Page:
Things carry, and have done so for a long, long time, a physical, psychological and social meaning.
They can give us dissipative structures nutrition, they can communicate who we are, they can bind us together and even symbolize hope as McCracken shows that things can function as bridges to our highest ideals. This is all important to remember.
But things also carry other effects. Effects on human beings in form of decreasing social and individual well-being and their production and consumption are causing the destruction of our life-supporting environment. Even though our society is as much a producer society and a work society it has been more frequently labelled a been consumer society. However that description is not accurate with us surpassing ecological limits and the limits of their life-satisfying abilities. Overconsuming society or for that matter overproducing and overworking society is a better fit for the whole picture.
Undoubtably things matter a great deal for our well-being but we have been tricked by our existential unease, where things manage the terror of death and our neural circuitry built for learning but coopted by consuming and an economic system built by us that equaled well-being with things dependent on producing and consuming more of things to be stable.
It all conspired us to put more trust in things and while the effects gradually kept coming and showing that psychological and ecological “enoughness” had been reached, everyone cheered on. The companies wanting profits, the governments wanting taxes and avoiding unemployment and the people wanting jobs. This is the short story of how we got hooked, hooked on a system that destroys us and our environment. An economic system that puts us in a relative positional race of anxiety, consuming more and more to stay on top, increasing the differences between those who have and those who have not and overconsuming resources from nature and obliterating its ecosystems.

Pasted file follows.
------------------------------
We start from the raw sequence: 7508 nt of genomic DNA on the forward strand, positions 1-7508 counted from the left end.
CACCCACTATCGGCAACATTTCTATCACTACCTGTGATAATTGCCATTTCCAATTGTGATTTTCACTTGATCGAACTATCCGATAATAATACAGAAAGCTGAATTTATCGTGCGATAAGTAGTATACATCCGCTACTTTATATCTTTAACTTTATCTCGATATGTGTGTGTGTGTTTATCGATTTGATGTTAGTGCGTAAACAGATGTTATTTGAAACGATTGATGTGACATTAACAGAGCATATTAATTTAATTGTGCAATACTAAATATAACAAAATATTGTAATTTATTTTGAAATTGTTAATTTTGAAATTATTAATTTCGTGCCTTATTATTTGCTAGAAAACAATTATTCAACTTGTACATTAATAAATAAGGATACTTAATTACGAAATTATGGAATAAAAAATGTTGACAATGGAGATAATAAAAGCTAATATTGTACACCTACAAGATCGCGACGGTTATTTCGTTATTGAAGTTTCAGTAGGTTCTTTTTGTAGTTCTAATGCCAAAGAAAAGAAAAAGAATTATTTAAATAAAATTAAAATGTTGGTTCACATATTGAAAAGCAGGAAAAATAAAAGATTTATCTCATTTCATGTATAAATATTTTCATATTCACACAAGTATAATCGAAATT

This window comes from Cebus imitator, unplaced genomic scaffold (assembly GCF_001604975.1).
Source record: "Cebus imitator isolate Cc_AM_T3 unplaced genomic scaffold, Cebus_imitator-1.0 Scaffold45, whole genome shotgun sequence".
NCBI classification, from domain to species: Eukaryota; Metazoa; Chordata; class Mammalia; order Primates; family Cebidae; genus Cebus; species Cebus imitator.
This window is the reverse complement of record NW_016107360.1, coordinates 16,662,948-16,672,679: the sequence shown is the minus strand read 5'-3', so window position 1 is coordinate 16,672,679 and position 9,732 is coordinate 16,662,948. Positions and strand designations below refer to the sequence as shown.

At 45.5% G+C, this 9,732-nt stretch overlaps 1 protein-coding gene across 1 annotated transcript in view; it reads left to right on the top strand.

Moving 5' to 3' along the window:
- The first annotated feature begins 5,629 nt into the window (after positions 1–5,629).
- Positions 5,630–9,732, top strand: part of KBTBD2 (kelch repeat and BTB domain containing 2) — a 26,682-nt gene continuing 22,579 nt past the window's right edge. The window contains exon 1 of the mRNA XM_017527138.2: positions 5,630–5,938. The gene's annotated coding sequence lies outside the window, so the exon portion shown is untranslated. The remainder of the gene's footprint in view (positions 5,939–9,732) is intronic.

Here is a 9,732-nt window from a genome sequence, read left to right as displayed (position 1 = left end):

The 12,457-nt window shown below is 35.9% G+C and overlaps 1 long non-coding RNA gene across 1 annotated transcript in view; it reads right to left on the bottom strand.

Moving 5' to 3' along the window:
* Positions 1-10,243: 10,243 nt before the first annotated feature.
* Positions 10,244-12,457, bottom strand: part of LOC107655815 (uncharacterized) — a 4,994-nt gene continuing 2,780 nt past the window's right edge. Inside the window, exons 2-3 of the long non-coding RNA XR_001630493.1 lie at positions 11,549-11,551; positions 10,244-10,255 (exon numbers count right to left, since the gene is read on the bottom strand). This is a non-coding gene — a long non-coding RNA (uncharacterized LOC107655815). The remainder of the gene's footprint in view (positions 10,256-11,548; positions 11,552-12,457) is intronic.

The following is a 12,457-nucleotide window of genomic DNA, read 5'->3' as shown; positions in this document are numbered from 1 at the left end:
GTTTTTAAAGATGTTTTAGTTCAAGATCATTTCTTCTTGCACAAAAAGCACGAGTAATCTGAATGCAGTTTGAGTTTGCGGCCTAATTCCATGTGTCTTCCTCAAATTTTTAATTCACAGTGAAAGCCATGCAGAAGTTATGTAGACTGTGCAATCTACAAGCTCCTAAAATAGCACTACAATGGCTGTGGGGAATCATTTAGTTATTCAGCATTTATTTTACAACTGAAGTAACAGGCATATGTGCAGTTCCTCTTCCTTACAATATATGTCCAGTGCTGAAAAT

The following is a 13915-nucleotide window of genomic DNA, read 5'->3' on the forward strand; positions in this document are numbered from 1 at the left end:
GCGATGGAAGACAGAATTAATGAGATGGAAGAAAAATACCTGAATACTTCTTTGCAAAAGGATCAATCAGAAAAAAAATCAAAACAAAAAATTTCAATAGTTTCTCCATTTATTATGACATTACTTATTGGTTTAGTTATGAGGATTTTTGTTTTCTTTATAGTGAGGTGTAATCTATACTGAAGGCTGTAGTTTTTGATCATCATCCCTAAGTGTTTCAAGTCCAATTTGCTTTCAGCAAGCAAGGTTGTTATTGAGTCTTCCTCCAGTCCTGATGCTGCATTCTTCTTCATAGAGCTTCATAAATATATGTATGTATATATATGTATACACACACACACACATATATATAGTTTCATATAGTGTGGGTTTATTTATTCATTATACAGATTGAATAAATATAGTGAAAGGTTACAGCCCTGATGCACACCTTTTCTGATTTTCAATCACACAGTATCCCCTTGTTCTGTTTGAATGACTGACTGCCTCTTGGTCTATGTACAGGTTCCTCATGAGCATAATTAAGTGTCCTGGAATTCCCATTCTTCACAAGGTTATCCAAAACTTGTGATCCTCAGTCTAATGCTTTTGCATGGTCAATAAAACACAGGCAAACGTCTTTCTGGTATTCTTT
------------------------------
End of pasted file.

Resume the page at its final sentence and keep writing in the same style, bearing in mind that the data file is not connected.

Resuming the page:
A revalue of things is needed. A change of consumption is needed.
We can really start to recover, repair, reuse, remanufacture and in the last resort recycle. We can learn that accessing have advantages of owning, how to share things and that there is indeed a limit to the well-being things can give. However as described it is a systemic change is that is needed foremost and we should replace the goal of our economic system of more and more with a goal of better and better for all.
How will this society unhooked of the strains of consuming more and more look like?
Certainly it will be painful because as Tim Jackson underlines under
“current conditions, it’s tantamount to asking people to give up key capabilities and freedoms as social beings. Far from being irrational to resist these demands, it would be irrational not to, in our society.”
Well if we expand our horizons and admit that consuming stuff as dissipative structures always only been a small part of what constitutes life and being a human being it could, as suggested by neuroscience professor Peter Sterling
“resemble roughly what we do on vacation: more nature, exercise, sports, crafts, art, music, and sex—of the participatory (non-vicarious) sort.”